Can you have a “Super Gut”?
A controversial doctor thinks he has the answer.
In the war on wheat, William Davis is the commander of a battalion on the front lines.
The Milwaukee-based cardiologist’s 2011 book Wheat Belly along with 2013’s Grain Brain by David Perlmutter, both New York Times best-sellers, were twin bombshells that some argued took up the war against the world’s most abundant crop after the Atkins diet fell out of fashion in the ‘90s.
Inspired by Davis’ own experience of losing 30 pounds and improving his energy after eliminating wheat from his diet, Wheat Belly argues the grain “provokes inflammatory phenomena, distorts insulin responses, and issues abnormal metabolic signals to the rest of the body.” Davis chalks up conditions ranging from diabetes to arthritis to schizophrenia to a 20,000-year-old mistake: harvesting wheat.
Critics say Davis’ ideas “are based on shaky science,” that they “cannot be substantiated based on published scientific studies,” and they “ignore the bulk of the science [and] exaggerate the truth.”
Davis shot back with a 2017 manifesto titled Undoctored — and he is launching a new offensive with Super Gut, a book that offers a guide to ‘maximizing’ health by cultivating the gut microbiome of a (pre-wheat) ancient human.
“It's eating real food, not things from Nabisco, General Mills, and Duncan Hines,” Davis tells Inverse. “It's eating things like meat. Eat the fat. Save the carcass, slow cook it, or put it into soups or stews.”
As part of a weeklong celebration of your wondrous gut, Inverse spoke to Davis about the importance of the microbiome, why he feels confident in the face of criticism, and whether you should trust your doctor [Editor’s note: you should trust your doctor].
This interview has been edited for brevity and clarity.
Inverse: For people who are new to the concept, what is the human microbiome?
William Davis: People think of human bodies as being nothing more than human. But the truth is we are crawling every nook and cranny with trillions of microbes.
This discovery is quite new. Scientists are still in the early stages of understanding microbiomes’ role in health. Given how new all this is, how do you base a whole diet on it?
There is actually a lot more known than you get from those kinds of conventional sources. You can buy microbes now as probiotics, as a mixture of microbes. You can buy single microbes. You can even actually get microbes from fermented foods — there are a variety of ways for you and me to gain access to certain microbes.
There is one microbe I like to play with, it's a prototype for what we're doing. It's called Lactobacillus reuteri. Best evidence is 96% of us have lost this very important microbe. When you restore it, wonderful things happen. One of the things it does is boost the release of oxytocin from the brain. That, in turn, has all sorts of interesting effects. It can smooth skin wrinkles, increase dermal collagen, it restores youthful muscle because we lose about a third of our muscle as we age. It deepens sleep.
“We ferment for 36 hours, which allows the microbe to double 12 times.”
It preserves bone density. In an age of record social isolation, divorce, and suicide, we restore oxytocin, and people tell me, “I like my family better. I like my coworkers better. I introduced myself to strangers in line for coffee at Starbucks.” So there's a restoration of empathy and concern for other people.
One of the things we do is make yogurt. Not conventional yogurt. Conventional yogurt is a four-hour commercial process. These are my methods. We ferment for 36 hours, which allows the microbe to double 12 times. If you allow them to double once, you'll get so much, allow them to double 12 times or for 36 hours in this case, and you get — we did flow cytometry on these yogurts, and we got 260 billion counts per half-cup serving. And that's what gives these exaggerated, almost extravagant effects. You can do that with numerous microbes, you can cultivate microbes. It doesn't have to be yogurt, yogurt just happens to be a very friendly way to do this. But you could cultivate Lactobacillus gasseri and it shrinks your waist; no change in diet, no exercise, no push. It shrinks your waist by about an inch over three months.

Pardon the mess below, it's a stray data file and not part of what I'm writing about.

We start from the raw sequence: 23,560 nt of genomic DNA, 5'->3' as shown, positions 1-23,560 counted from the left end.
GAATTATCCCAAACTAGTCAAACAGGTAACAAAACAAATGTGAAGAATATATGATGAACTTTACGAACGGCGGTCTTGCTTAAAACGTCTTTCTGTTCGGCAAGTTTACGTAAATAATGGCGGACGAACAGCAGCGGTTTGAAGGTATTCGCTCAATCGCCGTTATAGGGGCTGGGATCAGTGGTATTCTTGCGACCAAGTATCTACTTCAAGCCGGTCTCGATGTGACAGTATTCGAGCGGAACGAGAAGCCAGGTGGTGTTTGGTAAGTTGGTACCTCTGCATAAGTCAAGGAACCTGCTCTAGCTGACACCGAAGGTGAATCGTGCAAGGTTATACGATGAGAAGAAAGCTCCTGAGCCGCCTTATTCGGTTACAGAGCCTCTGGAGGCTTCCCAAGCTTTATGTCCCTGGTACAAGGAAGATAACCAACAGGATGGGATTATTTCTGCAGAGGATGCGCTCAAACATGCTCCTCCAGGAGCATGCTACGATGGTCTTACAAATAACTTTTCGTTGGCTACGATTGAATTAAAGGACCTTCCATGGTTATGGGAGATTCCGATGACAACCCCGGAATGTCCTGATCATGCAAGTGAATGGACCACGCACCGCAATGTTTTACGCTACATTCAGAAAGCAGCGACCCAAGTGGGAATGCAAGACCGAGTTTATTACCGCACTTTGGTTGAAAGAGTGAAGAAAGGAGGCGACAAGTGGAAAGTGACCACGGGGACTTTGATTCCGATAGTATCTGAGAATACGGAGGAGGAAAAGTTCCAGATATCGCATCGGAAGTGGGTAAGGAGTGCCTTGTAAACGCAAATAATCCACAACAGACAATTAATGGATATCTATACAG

I mean, has this been under peer review? Research? Its effect on athletes? Its effect on sleep? Its effect on libido? Is there peer-reviewed evidence?
I tell people it's 1982, and you and I have a Commodore 64 computer and we're playing Pong. We haven't yet foreseen the incredible things coming out of technology. That's where we are with the microbiome.
There's lots more to learn as many new things to do. Oxytocin came from MIT, from a cancer group trying to understand whether reuteri had some anti-cancer effects. But they noticed that the mice grew thick luxurious fur, as they called it, and they explored further. They documented a whole range of effects including acceleration of healing, increased hair growth, thicker dermal, increasing dermal collagen, restoration of youthful muscle. So all of those effects I told you about were first seen in mice, not all of it, but much of it corroborated in humans, we have our own clinical trials to corroborate. So there's actually a lot more known about the microbiome you don't hear about in mainstream media.
So where do you hear about it? Where would I look?
Well, you'd have to search for it, of course, like in PubMed, but if you entered in your search for the terms like reuteri, oxytocin, and maybe bone density, you'd see that there's a clinical trial performed that showed that ladies who got reuteri had half as much bone loss as ladies getting a placebo. So it's not as if we're in the vacuum of research, there is a wealth of research for those cells. The study with preservation of muscle with bacilli is published in humans. The gasseri effect that reduces waist circumference is two human clinical trials.
“We've lost keystone microbes; foundational, important microbes.”
There's also another aspect of the thing I'm trying to advocate here: the restoration of microbes we've lost. You and I are exposed to antibiotics, herbicides, pesticides in our food. Glyphosate is everywhere. It's an herbicide, but it's also a very potent antibiotic. We all have glyphosate in us. So we're all exposed to this potent antibiotic. So for a variety of reasons, modern humans have disrupted their microbiome, including the loss of numerous species, such as reuteri and many others.